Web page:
Improving and Evaluating LED Lighting for Greenhouse Use
- Created: Thursday, 28 October 2010
Purdue researchers will collaborate with Rutgers University, the University of Arizona, Michigan State University, and Orbital Technologies Corp. (Madison, WI) on a four-year project to improve and evaluate LED lighting for greenhouse use. The goal is to increase greenhouse yields and decrease producers' energy costs.
The project, titled "Developing LED Lighting Technology and Practices for Sustainable Specialty-Crop Production," is funded by the U.S. Department of Agriculture (USDA) Specialty Crops Research Initiative Award, which will include $2.44 million from the USDA and an equal amount of in-kind contributions of equipment and services from industry partners.
"The high-intensity discharge lamps used today are inefficient. When you have acres and acres of greenhouses with these lamps in them, it really adds up," said Cary Mitchell, a professor of horticulture and project director for the grant. "With LED lighting, we should be able to do as well or better with much less energy."
USDA officials, including Deputy Secretary Kathleen Merrigan, recently toured greenhouses with prototype LED lights like the ones that will be used in the research.
"The specialty crop industry plays an enormously important part in American agriculture and is valued at approximately $50 billion every year,” Merrigan said. “These projects will be key to providing specialty crop producers with the information and tools they need to successfully grow, process, and market safe and high-quality products."
Mitchell's work will include testing LED lighting on high-wire tomatoes. Those plants can grow taller than 20 feet, and traditional overhead lighting doesn't reach the lower parts of many plants. Mitchell believes that using LED lights on the sides of plants will increase photosynthesis and flowering, improving yield.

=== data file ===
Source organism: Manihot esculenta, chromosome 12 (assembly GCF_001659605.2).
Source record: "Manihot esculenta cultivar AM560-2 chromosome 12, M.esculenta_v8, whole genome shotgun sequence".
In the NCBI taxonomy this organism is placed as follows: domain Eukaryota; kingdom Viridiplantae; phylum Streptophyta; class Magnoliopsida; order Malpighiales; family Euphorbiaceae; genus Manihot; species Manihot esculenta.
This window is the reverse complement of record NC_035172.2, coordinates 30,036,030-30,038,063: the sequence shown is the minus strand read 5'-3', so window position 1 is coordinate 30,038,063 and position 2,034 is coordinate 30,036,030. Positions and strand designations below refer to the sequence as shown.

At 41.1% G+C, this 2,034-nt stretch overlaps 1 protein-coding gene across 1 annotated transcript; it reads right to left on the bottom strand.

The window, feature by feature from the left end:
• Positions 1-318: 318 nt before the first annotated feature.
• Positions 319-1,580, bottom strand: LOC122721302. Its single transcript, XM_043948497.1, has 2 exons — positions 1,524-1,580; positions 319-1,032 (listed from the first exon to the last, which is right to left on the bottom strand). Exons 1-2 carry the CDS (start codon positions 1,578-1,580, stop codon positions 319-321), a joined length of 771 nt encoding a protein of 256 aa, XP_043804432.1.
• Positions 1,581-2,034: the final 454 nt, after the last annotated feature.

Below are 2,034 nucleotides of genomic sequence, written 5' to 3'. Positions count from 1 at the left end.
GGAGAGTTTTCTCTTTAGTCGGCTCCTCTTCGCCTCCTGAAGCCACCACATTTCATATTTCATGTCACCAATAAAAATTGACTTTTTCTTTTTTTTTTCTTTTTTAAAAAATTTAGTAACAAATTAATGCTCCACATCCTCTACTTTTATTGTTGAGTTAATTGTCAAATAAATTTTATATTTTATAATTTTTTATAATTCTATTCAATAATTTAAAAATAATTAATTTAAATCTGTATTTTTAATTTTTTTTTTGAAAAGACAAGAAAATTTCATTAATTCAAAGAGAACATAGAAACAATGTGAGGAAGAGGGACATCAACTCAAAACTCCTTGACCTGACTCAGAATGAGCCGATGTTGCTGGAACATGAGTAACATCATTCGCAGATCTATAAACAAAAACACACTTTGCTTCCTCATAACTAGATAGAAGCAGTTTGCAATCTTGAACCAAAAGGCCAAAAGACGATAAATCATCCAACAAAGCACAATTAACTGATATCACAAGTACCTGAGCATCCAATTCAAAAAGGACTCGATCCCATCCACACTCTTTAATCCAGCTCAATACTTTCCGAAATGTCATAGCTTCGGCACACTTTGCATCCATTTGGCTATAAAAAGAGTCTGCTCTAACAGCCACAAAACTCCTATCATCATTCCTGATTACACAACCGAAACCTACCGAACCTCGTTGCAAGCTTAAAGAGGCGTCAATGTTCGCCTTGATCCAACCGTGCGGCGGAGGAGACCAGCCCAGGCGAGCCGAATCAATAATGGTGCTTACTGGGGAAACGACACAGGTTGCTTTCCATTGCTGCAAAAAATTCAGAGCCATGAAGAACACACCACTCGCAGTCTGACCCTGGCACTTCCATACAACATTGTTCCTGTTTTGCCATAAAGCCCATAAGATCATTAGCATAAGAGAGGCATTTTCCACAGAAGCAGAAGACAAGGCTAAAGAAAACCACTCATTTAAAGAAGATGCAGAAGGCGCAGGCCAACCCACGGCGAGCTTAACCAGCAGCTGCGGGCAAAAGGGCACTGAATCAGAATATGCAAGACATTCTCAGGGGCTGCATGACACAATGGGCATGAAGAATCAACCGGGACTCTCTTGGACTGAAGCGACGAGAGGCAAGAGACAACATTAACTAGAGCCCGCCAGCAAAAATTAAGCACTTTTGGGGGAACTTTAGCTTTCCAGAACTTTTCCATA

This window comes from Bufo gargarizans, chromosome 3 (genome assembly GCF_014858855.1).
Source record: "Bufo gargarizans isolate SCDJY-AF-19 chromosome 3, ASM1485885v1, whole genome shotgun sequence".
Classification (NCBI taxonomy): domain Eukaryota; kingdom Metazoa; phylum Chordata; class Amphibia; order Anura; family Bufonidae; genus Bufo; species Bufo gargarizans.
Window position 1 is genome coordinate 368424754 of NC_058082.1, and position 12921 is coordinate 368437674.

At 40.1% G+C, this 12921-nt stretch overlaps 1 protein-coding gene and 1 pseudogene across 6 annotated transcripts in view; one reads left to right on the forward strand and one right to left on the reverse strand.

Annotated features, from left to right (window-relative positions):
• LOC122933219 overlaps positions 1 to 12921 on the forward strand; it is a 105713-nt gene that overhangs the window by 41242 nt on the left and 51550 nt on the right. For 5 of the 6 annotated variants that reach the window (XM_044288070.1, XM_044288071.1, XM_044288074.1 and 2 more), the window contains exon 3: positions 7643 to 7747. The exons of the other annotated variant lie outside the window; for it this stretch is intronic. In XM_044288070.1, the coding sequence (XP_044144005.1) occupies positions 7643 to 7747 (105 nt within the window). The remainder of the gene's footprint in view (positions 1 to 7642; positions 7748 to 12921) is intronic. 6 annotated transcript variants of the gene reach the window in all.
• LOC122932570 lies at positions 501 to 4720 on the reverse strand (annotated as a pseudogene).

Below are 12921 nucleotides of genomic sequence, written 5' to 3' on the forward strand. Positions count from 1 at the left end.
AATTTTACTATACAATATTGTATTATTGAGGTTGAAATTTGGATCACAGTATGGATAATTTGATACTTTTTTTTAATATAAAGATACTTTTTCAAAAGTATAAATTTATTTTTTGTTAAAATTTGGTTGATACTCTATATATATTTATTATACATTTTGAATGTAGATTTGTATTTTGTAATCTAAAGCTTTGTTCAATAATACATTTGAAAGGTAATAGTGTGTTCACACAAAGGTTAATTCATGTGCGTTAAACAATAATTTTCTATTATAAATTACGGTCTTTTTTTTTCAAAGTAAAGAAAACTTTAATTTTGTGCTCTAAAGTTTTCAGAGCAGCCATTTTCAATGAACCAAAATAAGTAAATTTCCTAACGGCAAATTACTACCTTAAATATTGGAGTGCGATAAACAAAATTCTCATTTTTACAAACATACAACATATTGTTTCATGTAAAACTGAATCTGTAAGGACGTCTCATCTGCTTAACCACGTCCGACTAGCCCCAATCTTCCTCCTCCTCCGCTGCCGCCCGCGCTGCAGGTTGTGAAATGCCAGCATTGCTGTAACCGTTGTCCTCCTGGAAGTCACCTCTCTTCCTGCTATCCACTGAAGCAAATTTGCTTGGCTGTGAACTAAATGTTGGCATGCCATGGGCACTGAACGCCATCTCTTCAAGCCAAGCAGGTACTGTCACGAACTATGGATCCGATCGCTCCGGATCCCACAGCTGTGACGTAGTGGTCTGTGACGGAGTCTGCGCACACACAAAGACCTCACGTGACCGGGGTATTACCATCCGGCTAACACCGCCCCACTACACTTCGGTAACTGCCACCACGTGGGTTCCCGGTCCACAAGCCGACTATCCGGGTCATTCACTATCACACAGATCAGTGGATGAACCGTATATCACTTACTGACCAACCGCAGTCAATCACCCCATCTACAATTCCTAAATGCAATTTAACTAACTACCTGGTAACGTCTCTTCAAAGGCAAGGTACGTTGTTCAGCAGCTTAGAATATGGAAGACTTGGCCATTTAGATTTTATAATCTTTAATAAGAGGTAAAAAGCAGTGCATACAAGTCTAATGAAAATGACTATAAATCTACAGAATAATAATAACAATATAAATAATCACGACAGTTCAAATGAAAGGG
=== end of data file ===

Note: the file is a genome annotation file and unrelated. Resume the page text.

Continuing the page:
Roberto Lopez, an assistant professor of horticulture, will work with about 20 species of bedding plants to test LED lighting's ability to lower the cost of establishing new plants from cuttings and seeds. Low winter light means growers currently have to use more expensive overhead lighting to establish new plants.
John Burr, a lecturer in Purdue's Krannert School of Management, will evaluate the costs and benefits associated with LED lighting.
A.J Both at Rutgers will be responsible for developing best practices and standards for testing commercial LED lighting. Chieri Kubota at the University of Arizona will test the best wavelengths and colors for LED lighting to establish vegetable transplants, and Erik Runkle at Michigan State will test flower initiation of ornamental crops with different colors of LEDs, as well as performing project outreach.
The researchers are partnering with Robert Morrow and C. Michael Bourget of Orbital Technologies Corp., which will build the LED lights.
Later phases of the research will include evaluating LED lighting in commercial settings and developing improved LED lights that match the needs determined from those tests.